Lucky us. We had decided to stay at the Hotel Murano, named for the famous island of glass artisans near Venice, Italy. Tacoma's identity, you see, is all about glass art since native son Dale Chihuly became famous and built his Museum of Glass in Tacoma. The Hotel Murano took the theme and ran with it.
Even the elevators are beautiful with fused glass panels similar to the one at the front desk.
The hotel is filled with art, mostly glass art, but in the lobby I spotted a screen print by a favorite artist, and another Washington native, Chuck Close.
In a large display case was this intricate piece by Italian artist, Lucio Bubacco.
A closer look shows that it includes figures blowing and forming glass over glass flames. Magical.
In the grand corridor and staircase leading the meeting rooms off the lobby is this installation of three glass "Viking Boats" by Danish artist, Vibeke Skov.
Each floor of the hotel features a different glass artist, with an example of their work and photos of them at work in their studios lining the main hallway. Beautifully presented. We started at the top floor and walked down each hallway, viewing each display. Did we miss the glass museum? Maybe we did, but this was certainly a wonderful art viewing experience. Here is the piece featured on our floor—the first thing you see as you exit the elevator.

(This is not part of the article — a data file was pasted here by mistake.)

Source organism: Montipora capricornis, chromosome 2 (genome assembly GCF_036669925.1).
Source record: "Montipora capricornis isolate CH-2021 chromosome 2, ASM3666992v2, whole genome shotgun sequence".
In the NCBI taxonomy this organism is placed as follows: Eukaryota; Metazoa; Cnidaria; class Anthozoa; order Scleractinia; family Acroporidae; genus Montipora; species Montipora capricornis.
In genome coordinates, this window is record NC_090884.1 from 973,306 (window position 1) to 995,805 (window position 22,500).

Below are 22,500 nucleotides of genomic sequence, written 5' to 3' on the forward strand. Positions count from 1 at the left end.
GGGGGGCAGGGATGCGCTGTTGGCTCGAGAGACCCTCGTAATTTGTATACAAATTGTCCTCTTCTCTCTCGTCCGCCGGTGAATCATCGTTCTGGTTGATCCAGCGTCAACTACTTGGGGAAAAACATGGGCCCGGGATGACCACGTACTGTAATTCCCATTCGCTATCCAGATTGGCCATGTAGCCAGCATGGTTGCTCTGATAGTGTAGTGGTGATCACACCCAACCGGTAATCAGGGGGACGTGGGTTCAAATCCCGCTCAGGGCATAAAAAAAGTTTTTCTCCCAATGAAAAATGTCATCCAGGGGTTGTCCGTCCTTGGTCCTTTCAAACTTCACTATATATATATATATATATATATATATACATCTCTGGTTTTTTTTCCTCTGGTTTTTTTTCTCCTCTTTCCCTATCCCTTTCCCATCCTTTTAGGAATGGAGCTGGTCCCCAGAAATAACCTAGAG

Fish Hanger #49, Hiroshi Yamano
Another that I loved. These are Danish, but made me think of the Japanese rice bowls I keep coming back to. So cold and lovely.
Nests, Tobias Mohl
And so much more than I am showing you. We spent hours wandering the hotel, looking at the art.
We walked through the theater district and the old downtown, across the Bridge of Glass and into the shops around the museums. A cold mist rose from the Sound and we headed back to the hotel for a drink and a card game.
Twilight view from our hotel room.
We walked down the street to the beautiful Thai Restaurant that my friends and I dined at last summer, when we were in Tacoma for the APWQ show at the convention center. We justified a sumptuous dinner and extravagant bottle of wine by reminding ourselves of the museum fees we had saved.
The next day, the Solstice dawned, with the sun rising from behind Mt. Rainier, seen out that same window.
The train trip home, along Puget Sound and the Columbia River was frosty and beautiful. We read and napped and arrived home ready to take on Christmas.